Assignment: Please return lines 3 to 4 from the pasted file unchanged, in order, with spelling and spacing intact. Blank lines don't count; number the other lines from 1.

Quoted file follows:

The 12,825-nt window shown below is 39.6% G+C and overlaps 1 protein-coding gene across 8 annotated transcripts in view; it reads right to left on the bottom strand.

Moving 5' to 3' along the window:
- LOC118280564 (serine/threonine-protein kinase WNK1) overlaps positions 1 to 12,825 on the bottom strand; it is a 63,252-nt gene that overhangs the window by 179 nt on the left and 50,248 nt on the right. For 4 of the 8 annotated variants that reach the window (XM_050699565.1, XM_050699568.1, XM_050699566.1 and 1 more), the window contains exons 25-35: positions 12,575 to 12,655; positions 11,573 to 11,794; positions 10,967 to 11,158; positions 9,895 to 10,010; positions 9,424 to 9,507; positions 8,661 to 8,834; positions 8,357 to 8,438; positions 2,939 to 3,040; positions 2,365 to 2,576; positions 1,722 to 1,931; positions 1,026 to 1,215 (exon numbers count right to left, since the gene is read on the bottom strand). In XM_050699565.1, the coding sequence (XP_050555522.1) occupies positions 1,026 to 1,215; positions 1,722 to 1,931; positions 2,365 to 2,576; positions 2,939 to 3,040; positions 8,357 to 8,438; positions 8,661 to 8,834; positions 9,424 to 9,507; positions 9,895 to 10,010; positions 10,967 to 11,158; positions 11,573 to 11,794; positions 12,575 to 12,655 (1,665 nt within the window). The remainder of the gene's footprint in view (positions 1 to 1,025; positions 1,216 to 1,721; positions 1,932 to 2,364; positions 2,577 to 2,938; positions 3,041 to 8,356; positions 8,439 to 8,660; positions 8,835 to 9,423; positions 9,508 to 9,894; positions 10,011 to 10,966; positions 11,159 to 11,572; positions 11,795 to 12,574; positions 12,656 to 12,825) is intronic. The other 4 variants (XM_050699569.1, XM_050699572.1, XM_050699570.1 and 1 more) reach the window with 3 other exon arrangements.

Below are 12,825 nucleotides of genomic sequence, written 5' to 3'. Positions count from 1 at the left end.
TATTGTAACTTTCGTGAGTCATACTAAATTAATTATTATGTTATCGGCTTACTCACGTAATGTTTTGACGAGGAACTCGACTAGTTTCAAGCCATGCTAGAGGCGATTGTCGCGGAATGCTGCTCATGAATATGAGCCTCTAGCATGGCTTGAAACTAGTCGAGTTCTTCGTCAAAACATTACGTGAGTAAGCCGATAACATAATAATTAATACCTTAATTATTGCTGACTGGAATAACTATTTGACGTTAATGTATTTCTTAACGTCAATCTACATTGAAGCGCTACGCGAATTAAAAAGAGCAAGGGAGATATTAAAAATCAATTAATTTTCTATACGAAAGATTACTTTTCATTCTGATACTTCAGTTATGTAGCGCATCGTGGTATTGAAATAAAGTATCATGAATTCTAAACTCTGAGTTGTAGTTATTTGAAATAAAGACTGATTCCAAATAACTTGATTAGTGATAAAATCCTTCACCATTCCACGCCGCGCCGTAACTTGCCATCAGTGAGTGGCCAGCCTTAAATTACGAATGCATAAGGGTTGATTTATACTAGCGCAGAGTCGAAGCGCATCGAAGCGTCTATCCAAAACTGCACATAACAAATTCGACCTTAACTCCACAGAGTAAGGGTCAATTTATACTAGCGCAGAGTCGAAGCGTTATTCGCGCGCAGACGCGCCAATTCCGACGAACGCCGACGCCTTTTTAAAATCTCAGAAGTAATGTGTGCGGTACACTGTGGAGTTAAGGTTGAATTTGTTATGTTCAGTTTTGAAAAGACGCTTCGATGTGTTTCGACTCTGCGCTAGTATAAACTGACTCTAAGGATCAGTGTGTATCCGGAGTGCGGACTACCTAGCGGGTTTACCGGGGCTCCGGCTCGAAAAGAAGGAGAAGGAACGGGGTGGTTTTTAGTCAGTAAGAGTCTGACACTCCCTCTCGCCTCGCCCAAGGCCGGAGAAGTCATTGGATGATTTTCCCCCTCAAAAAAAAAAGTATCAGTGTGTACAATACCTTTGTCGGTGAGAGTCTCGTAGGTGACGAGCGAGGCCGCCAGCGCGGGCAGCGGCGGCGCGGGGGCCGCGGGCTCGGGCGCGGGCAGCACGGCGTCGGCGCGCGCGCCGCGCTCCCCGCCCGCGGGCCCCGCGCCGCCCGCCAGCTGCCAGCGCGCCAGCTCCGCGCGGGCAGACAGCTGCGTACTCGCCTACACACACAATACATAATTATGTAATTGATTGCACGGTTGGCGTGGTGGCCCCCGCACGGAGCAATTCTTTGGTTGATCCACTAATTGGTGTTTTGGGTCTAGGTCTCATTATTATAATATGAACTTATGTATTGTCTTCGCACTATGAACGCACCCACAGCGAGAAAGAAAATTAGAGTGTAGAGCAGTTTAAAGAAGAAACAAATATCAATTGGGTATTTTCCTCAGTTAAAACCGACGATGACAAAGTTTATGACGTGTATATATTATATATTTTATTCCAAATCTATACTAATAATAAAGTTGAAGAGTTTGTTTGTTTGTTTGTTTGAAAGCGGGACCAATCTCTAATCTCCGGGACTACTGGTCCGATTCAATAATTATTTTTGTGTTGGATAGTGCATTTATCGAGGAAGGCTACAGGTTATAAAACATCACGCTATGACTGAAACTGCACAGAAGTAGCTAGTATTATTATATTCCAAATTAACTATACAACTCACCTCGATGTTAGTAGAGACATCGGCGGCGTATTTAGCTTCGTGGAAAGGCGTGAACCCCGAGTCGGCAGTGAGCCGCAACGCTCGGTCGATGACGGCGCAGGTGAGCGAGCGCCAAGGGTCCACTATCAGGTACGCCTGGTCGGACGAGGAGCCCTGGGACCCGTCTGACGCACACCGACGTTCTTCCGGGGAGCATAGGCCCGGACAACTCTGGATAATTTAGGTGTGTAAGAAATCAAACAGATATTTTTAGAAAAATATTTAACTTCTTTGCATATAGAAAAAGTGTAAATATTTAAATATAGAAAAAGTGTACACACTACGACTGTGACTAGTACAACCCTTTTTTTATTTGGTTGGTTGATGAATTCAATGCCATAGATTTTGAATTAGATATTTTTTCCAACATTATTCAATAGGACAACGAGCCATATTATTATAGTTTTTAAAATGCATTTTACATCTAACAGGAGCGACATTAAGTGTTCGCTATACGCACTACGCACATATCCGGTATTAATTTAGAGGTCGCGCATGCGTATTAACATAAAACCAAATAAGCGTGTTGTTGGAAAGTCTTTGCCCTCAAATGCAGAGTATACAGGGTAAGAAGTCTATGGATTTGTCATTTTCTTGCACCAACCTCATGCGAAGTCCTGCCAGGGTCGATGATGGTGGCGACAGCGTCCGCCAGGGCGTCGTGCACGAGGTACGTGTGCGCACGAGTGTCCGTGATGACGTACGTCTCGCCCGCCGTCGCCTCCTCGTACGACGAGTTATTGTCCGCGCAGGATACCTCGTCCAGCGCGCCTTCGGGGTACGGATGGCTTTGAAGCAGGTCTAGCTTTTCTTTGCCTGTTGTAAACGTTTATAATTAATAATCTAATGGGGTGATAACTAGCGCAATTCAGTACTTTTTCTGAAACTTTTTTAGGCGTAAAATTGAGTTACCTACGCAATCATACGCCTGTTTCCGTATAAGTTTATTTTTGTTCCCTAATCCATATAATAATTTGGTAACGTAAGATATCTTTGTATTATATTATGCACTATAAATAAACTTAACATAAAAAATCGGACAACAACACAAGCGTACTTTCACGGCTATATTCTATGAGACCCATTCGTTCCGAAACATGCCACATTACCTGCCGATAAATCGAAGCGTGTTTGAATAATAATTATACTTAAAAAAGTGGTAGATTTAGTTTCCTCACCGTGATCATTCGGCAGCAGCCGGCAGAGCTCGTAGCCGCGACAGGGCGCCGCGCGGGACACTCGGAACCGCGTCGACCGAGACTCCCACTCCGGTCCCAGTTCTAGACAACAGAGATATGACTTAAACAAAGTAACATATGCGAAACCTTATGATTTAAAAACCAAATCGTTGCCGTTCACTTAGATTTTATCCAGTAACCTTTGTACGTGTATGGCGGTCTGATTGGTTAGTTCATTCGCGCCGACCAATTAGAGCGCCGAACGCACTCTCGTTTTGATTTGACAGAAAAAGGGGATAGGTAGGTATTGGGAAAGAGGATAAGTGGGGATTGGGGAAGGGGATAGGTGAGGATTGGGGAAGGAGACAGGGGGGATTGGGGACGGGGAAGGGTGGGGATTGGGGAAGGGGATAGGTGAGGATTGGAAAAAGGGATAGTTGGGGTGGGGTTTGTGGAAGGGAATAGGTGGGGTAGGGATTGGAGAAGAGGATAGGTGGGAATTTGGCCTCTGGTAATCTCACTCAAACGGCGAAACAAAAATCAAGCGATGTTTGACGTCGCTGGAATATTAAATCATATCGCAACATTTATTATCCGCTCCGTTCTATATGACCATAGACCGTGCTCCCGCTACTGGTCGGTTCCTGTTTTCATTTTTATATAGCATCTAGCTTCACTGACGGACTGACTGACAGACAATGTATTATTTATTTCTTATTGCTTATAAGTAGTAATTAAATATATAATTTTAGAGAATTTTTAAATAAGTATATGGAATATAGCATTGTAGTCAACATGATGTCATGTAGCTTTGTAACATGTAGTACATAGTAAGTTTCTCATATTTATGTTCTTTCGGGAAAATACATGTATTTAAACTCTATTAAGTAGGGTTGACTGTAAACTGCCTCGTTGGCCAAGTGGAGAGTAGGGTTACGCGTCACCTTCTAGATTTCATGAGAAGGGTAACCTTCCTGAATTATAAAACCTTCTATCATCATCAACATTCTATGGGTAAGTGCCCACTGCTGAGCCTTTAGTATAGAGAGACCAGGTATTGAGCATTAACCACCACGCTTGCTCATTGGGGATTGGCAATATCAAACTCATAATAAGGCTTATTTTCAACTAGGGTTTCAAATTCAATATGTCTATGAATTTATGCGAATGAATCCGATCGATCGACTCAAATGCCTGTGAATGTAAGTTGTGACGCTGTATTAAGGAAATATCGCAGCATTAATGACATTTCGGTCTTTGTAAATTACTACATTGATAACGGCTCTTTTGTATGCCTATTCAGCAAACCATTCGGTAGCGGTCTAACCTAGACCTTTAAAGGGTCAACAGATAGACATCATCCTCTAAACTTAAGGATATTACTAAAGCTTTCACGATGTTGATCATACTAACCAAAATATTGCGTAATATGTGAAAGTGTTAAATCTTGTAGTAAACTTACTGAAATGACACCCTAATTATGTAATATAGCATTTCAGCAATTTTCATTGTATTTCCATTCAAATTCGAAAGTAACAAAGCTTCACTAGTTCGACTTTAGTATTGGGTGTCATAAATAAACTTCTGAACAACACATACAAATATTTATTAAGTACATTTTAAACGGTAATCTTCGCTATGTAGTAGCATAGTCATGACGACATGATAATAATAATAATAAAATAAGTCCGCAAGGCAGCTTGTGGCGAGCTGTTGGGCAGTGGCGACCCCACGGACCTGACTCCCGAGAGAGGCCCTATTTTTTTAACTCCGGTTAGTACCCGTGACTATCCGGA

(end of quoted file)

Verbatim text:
- LOC118280564 (serine/threonine-protein kinase WNK1) overlaps positions 1 to 12,825 on the bottom strand; it is a 63,252-nt gene that overhangs the window by 179 nt on the left and 50,248 nt on the right. For 4 of the 8 annotated variants that reach the window (XM_050699565.1, XM_050699568.1, XM_050699566.1 and 1 more), the window contains exons 25-35: positions 12,575 to 12,655; positions 11,573 to 11,794; positions 10,967 to 11,158; positions 9,895 to 10,010; positions 9,424 to 9,507; positions 8,661 to 8,834; positions 8,357 to 8,438; positions 2,939 to 3,040; positions 2,365 to 2,576; positions 1,722 to 1,931; positions 1,026 to 1,215 (exon numbers count right to left, since the gene is read on the bottom strand). In XM_050699565.1, the coding sequence (XP_050555522.1) occupies positions 1,026 to 1,215; positions 1,722 to 1,931; positions 2,365 to 2,576; positions 2,939 to 3,040; positions 8,357 to 8,438; positions 8,661 to 8,834; positions 9,424 to 9,507; positions 9,895 to 10,010; positions 10,967 to 11,158; positions 11,573 to 11,794; positions 12,575 to 12,655 (1,665 nt within the window). The remainder of the gene's footprint in view (positions 1 to 1,025; positions 1,216 to 1,721; positions 1,932 to 2,364; positions 2,577 to 2,938; positions 3,041 to 8,356; positions 8,439 to 8,660; positions 8,835 to 9,423; positions 9,508 to 9,894; positions 10,011 to 10,966; positions 11,159 to 11,572; positions 11,795 to 12,574; positions 12,656 to 12,825) is intronic. The other 4 variants (XM_050699569.1, XM_050699572.1, XM_050699570.1 and 1 more) reach the window with 3 other exon arrangements.

Below are 12,825 nucleotides of genomic sequence, written 5' to 3'. Positions count from 1 at the left end.